- The Act states that the companies must give a prior 7 days’ notice before calling a board meeting. Companies may send the notice electronically to every single director at his/her registered address.
- The Act also defines all the specific duties of a company director.
- It doesn’t place any restriction on a company in India to indemnify (compensation for loss or harm) its officers and directors, which was earlier applicable in the previous act.
- The Act insists on the rotation of auditors as well as auditing firms in the case of a public company.
- The Act places a prohibition on auditors for the performance of non-auditing services for the organization where they have been appointed as auditors for the purpose of ensuring accountability and independence of auditors.
- The liquidation and rehabilitation procedure of the organizations dealing with financial problems have become time-bound as per the new act.
Companies Act with Rules is the most authentic and comprehensive book on the Companies Act, 2013. It covers the Amended, Updated & Annotated text of the Companies Act, 2013 [as amended by the Companies (Amendment) Act 2020], and 60+ Rules framed thereunder along with Circulars & Notifications, Amended Schedules, ICSI Guidance Note on CSR. This book is updated till 10th December 2021.
Disclaimer: The content/information published on the website is only for general information of the user and shall not be construed as legal advice. While the Taxmann has exercised reasonable efforts to ensure the veracity of information/content published, Taxmann shall be under no liability in any manner whatsoever for incorrect information, if any.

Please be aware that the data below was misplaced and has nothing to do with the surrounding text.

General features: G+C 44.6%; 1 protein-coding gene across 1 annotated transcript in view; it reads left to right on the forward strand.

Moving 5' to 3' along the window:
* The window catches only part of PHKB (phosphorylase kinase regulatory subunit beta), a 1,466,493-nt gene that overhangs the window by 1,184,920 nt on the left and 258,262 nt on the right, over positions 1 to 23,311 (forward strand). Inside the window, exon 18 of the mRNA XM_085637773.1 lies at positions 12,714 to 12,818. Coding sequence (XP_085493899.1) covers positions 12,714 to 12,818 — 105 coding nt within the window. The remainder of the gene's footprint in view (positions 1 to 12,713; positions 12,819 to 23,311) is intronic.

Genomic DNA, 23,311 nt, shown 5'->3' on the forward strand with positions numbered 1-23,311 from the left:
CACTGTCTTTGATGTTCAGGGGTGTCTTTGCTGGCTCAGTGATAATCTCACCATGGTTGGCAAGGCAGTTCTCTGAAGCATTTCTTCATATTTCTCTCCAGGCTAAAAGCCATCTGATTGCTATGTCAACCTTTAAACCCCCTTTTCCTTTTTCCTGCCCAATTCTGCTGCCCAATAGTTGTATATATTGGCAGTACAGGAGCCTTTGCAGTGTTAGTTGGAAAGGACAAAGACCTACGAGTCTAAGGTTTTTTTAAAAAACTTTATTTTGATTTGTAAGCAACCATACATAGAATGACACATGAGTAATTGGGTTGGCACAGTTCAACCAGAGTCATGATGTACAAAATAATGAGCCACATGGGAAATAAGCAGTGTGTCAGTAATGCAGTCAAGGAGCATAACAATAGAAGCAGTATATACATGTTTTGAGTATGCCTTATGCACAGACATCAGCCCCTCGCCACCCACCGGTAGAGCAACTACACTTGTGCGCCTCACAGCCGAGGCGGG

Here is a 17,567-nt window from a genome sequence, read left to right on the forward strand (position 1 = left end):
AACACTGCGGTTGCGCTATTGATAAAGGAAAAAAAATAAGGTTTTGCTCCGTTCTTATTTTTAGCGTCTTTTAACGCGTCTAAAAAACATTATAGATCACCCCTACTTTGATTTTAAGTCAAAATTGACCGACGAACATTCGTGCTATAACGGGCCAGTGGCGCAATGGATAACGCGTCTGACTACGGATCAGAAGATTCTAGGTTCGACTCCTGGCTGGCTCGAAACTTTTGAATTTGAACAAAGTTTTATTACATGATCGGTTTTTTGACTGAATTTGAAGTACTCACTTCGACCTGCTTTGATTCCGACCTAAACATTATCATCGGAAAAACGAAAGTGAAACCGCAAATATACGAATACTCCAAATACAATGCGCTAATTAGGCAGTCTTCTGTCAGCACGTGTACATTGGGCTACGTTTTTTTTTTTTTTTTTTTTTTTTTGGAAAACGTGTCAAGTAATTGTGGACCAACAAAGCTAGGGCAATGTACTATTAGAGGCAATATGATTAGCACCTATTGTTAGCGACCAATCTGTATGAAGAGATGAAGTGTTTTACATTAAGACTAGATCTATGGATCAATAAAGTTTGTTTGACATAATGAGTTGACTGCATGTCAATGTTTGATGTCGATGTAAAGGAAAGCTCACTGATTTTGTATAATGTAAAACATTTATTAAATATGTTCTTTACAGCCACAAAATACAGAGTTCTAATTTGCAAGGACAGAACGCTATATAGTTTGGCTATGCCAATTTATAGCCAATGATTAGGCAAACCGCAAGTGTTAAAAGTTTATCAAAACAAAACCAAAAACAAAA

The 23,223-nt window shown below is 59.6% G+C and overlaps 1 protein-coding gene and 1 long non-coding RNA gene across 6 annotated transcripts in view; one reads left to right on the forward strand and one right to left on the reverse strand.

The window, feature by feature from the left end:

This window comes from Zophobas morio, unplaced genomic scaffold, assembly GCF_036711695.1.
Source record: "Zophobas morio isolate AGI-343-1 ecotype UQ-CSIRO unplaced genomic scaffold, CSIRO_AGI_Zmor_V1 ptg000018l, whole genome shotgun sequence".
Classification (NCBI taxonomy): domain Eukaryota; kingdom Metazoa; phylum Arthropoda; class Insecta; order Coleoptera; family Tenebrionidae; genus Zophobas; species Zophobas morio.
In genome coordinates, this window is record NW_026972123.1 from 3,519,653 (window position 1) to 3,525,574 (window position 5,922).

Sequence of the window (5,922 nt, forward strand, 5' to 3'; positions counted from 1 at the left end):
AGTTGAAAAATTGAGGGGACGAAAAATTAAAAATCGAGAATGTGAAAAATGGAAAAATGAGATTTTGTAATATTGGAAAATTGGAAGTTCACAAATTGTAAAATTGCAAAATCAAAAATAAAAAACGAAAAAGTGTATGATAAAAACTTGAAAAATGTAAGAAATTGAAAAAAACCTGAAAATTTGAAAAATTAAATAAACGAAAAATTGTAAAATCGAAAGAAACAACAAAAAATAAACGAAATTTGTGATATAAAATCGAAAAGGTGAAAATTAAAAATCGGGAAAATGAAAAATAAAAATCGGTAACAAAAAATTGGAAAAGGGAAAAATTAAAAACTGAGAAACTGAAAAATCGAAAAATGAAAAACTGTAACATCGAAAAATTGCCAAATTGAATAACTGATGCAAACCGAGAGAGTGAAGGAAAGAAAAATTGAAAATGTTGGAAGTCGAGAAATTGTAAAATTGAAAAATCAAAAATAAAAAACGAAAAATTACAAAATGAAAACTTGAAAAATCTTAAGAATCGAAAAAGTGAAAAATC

Taxmann Publications has a dedicated in-house Research & Editorial Team. This team consists of a team of Chartered Accountants, Company Secretaries, and Lawyers. This team works under the guidance and supervision of editor-in-chief Mr Rakesh Bhargava.
The Research and Editorial Team is responsible for developing reliable and accurate content for the readers. The team follows the six-sigma approach to achieve the benchmark of zero error in its publications and research platforms. The team ensures that the following publication guidelines are thoroughly followed while developing the content:
- The statutory material is obtained only from the authorized and reliable sources
- All the latest developments in the judicial and legislative fields are covered
- Prepare the analytical write-ups on current, controversial, and important issues to help the readers to understand the concept and its implications
- Every content published by Taxmann is complete, accurate and lucid
- All evidence-based statements are supported with proper reference to Section, Circular No., Notification No. or citations
- The golden rules of grammar, style and consistency are thoroughly followed
- Font and size that’s easy to read and remain consistent across all imprint and digital publications are applied